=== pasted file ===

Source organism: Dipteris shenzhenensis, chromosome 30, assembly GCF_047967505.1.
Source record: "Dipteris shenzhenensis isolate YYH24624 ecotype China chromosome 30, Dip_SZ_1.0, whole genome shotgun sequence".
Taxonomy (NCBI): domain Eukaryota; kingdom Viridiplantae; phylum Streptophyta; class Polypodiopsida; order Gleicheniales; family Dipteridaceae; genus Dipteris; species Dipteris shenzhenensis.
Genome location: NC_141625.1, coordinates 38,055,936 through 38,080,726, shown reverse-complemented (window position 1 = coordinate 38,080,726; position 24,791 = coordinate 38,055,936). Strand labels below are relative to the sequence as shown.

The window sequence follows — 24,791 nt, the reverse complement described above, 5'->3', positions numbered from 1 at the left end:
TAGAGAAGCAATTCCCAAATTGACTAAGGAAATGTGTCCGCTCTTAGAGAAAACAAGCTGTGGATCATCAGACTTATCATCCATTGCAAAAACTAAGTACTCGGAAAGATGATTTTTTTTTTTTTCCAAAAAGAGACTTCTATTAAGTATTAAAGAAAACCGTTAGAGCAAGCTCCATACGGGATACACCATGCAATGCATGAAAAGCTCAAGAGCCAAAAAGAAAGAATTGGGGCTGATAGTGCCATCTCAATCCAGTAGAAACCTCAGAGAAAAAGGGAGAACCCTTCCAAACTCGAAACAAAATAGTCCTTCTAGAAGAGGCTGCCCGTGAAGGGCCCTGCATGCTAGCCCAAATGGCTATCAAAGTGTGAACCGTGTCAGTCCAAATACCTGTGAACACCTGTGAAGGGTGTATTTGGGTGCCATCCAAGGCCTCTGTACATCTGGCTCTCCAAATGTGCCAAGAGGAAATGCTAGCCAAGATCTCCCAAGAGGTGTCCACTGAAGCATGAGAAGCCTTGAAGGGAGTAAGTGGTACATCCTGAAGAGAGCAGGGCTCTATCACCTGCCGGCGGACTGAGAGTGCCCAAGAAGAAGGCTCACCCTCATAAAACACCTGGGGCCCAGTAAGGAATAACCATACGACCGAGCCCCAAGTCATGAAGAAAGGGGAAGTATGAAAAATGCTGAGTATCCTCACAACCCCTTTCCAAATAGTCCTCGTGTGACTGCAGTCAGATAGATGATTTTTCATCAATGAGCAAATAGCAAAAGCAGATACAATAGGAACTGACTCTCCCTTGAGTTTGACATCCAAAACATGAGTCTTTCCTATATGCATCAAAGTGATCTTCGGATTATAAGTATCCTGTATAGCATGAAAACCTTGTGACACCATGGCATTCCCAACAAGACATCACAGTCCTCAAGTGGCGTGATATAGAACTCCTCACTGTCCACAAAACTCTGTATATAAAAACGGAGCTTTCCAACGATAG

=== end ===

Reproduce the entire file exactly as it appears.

Source organism: Dipteris shenzhenensis, chromosome 30, assembly GCF_047967505.1.
Source record: "Dipteris shenzhenensis isolate YYH24624 ecotype China chromosome 30, Dip_SZ_1.0, whole genome shotgun sequence".
Taxonomy (NCBI): domain Eukaryota; kingdom Viridiplantae; phylum Streptophyta; class Polypodiopsida; order Gleicheniales; family Dipteridaceae; genus Dipteris; species Dipteris shenzhenensis.
Genome location: NC_141625.1, coordinates 38,055,936 through 38,080,726, shown reverse-complemented (window position 1 = coordinate 38,080,726; position 24,791 = coordinate 38,055,936). Strand labels below are relative to the sequence as shown.

The window sequence follows — 24,791 nt, the reverse complement described above, 5'->3', positions numbered from 1 at the left end:
TAGAGAAGCAATTCCCAAATTGACTAAGGAAATGTGTCCGCTCTTAGAGAAAACAAGCTGTGGATCATCAGACTTATCATCCATTGCAAAAACTAAGTACTCGGAAAGATGATTTTTTTTTTTTTCCAAAAAGAGACTTCTATTAAGTATTAAAGAAAACCGTTAGAGCAAGCTCCATACGGGATACACCATGCAATGCATGAAAAGCTCAAGAGCCAAAAAGAAAGAATTGGGGCTGATAGTGCCATCTCAATCCAGTAGAAACCTCAGAGAAAAAGGGAGAACCCTTCCAAACTCGAAACAAAATAGTCCTTCTAGAAGAGGCTGCCCGTGAAGGGCCCTGCATGCTAGCCCAAATGGCTATCAAAGTGTGAACCGTGTCAGTCCAAATACCTGTGAACACCTGTGAAGGGTGTATTTGGGTGCCATCCAAGGCCTCTGTACATCTGGCTCTCCAAATGTGCCAAGAGGAAATGCTAGCCAAGATCTCCCAAGAGGTGTCCACTGAAGCATGAGAAGCCTTGAAGGGAGTAAGTGGTACATCCTGAAGAGAGCAGGGCTCTATCACCTGCCGGCGGACTGAGAGTGCCCAAGAAGAAGGCTCACCCTCATAAAACACCTGGGGCCCAGTAAGGAATAACCATACGACCGAGCCCCAAGTCATGAAGAAAGGGGAAGTATGAAAAATGCTGAGTATCCTCACAACCCCTTTCCAAATAGTCCTCGTGTGACTGCAGTCAGATAGATGATTTTTCATCAATGAGCAAATAGCAAAAGCAGATACAATAGGAACTGACTCTCCCTTGAGTTTGACATCCAAAACATGAGTCTTTCCTATATGCATCAAAGTGATCTTCGGATTATAAGTATCCTGTATAGCATGAAAACCTTGTGACACCATGGCATTCCCAACAAGACATCACAGTCCTCAAGTGGCGTGATATAGAACTCCTCACTGTCCACAAAACTCTGTATATAAAAACGGAGCTTTCCAACGATAG